Amazon.com (NASDAQ:AMZN) stock isn’t too large for an investor to understand, but it may be too diverse for investors to truly grasp the concept. Amazon is entering industries at an unheard-of rate and, sometimes, breaking things along the way.
That’s why Amazon stock, which opened Thursday at about $1,674 per share, remains 18% below its all-time high, of about $2,039, achieved last September. Investors aren’t sure what to make of it …
Essentially, Amazon is a services company. It grows by re-selling cloud services, through Amazon Web Services, and creating other services that use its cloud. The meaning of everything Amazon is doing today is that the cloud revolution has barely started. But how does Amazon, and AMZN stock, profit?
Clouds and the Real World
There are two ways Amazon profits from its cloud infrastructure …
The easiest way is to sell it. Amazon sold over $25 billion in cloud services last year. The harder way is to use it for services that interface with the real world.
Retailing is just one such service. That’s where people get confused because interfacing with customers has made Amazon into a logistics company. It is just as rigorous in cutting unit costs in delivery as it is in cutting the costs of processing in its cloud.
Whether Amazon opens or closes physical locations matters less than that customer relationship.
The Ladder of Permission
Amazon’s goal is to climb what Seth Godin, 20 years ago, called the “ladder of permission.” A purchase is a low level of permission. Success in selling builds a reputation, which lets Amazon compete at higher permission levels. Subscriptions, however obtained and whatever they are for, are a higher level of permission.
Goods don’t all have to be physical. If France makes Amazon pay a 3% tax on all its French sales, Amazon can simply split its physical sales network from the rest of the company. Retailing creates cash flow to build the cloud, but it’s a low-margin business.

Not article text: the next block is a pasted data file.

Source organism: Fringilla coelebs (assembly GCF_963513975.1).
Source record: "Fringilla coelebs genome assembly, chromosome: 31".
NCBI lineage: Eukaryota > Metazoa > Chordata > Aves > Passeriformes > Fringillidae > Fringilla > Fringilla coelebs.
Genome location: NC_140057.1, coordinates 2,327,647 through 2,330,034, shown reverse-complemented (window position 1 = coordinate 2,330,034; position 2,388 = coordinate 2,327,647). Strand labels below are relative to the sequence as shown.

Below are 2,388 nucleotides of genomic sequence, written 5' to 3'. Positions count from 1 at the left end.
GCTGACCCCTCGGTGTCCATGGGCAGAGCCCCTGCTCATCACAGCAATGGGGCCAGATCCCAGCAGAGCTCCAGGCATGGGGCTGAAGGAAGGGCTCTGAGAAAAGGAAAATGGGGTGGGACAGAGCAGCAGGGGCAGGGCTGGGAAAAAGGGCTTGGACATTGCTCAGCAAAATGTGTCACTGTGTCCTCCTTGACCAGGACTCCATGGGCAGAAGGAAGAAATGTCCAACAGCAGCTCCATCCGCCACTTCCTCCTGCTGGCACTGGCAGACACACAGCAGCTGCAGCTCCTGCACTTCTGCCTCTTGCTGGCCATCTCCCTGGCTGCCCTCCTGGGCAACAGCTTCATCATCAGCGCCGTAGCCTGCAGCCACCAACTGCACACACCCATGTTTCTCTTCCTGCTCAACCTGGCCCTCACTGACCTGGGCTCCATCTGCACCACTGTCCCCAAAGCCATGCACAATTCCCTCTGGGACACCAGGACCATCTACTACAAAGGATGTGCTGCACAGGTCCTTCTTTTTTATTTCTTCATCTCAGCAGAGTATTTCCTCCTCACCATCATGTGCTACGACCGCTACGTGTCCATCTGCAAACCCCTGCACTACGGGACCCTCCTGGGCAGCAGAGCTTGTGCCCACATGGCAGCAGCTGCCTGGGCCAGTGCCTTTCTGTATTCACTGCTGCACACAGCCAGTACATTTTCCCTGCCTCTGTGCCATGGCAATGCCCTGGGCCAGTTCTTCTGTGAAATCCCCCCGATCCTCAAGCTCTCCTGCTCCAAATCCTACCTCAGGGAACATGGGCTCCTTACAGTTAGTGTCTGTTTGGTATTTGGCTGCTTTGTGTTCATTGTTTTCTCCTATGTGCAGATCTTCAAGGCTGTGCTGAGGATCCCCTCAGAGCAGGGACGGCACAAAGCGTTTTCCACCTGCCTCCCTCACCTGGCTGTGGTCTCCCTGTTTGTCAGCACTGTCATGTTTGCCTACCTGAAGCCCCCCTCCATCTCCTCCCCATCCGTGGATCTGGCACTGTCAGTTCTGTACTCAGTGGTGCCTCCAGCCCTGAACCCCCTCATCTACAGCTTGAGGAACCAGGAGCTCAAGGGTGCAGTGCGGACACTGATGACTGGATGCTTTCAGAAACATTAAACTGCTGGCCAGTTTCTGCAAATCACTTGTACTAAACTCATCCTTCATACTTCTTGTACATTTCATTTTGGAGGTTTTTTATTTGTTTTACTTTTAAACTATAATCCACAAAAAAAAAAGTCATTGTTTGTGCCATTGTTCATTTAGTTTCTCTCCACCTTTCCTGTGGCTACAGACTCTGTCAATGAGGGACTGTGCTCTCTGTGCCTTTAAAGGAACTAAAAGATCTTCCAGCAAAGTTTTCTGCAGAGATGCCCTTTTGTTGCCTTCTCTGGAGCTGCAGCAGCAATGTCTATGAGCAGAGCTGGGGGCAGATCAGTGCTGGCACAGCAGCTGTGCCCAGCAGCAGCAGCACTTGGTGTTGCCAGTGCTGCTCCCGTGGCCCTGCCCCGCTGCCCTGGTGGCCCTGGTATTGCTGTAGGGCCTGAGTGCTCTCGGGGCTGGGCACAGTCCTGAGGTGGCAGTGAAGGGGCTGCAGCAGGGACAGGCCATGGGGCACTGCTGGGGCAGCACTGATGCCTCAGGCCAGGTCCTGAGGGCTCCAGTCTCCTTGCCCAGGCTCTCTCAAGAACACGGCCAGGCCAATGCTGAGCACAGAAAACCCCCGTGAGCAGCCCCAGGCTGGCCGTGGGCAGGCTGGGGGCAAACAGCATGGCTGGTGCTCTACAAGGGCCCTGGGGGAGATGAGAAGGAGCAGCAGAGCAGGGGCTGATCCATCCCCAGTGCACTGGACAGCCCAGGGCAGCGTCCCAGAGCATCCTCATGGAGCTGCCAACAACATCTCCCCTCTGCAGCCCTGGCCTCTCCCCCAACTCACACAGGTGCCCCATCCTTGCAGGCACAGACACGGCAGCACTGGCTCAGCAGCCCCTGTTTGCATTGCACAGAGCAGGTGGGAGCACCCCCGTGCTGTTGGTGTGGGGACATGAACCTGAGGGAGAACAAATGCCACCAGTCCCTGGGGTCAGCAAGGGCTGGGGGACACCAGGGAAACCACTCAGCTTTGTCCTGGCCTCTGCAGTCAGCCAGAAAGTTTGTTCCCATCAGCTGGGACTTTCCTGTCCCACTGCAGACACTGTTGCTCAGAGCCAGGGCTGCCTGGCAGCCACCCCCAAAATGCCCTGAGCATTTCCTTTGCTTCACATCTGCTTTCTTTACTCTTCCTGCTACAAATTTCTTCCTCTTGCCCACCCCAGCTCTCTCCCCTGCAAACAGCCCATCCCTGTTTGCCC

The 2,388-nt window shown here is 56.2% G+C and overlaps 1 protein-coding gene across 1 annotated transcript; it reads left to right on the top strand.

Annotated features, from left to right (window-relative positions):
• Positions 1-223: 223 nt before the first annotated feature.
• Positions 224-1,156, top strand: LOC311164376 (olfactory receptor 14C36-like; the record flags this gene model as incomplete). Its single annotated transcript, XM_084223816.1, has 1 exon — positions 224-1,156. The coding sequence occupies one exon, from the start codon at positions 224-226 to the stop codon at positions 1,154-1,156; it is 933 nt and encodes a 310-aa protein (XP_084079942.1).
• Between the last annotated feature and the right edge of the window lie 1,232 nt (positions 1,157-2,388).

Investors want high-margin businesses.
Service Subscriptions Are the Real Key
Services carry higher margins than goods. Amazon is already turning books, TV, music and movies into services it sells by subscription, either bundled (as in Amazon Prime) or separately (as in Amazon Music and Kindle Unlimited). It does this on a global level.
But entertainment is not the only kind of high-margin product that can be stored and sold through the cloud, once you have subscription permission. You can sell drugs, financial products, or transaction services. Combining subscription permission, real-world logistics, and the economics of cloud will get Amazon into the health insurance business, which it now calls Haven.
At first, this will only cover employees at three companies – Amazon, JPMorgan Chase (NYSE:JPM) and Berkshire Hathaway (NYSE:BRK.A). There are about 1.5 million people at these three companies, and health care is one of their biggest expenses. Demonstrating savings, internally, would be a huge win.
But if Amazon can succeed with its own employees, it can also succeed with yours, using the same system. It doesn’t have to abuse its data relationship with you to do this. It benefits most if it doesn’t, which is not the case with cloud rivals like Facebook (NASDAQ:FB) and Alphabet (NASDAQ:GOOGL). It’s monetizing data as subscriptions, creating private transactions with customers, not public goods shared with advertisers, which is Amazon’s secret sauce.
Bottom Line on Amazon Stock
Amazon’s machinations with its store, with cloud services, even with media, are not why you should buy AMZN stock today. Financial services today represent 20% of GDP and healthcare delivery (as opposed to its financing) represents 7% more … No company is better positioned, technologically and logistically, to seize the high ground in those opportunities than Amazon.
That’s why long-term investors should buy Amazon stock with both hands.
Dana Blankenhorn is a financial and technology journalist. He is the author of a new mystery thriller, The Reluctant Detective Finds Her Family, available now at the Amazon Kindle store. Write him at [email protected] or follow him on Twitter at @danablankenhorn. As of this writing he owned shares in JPM and AMZN.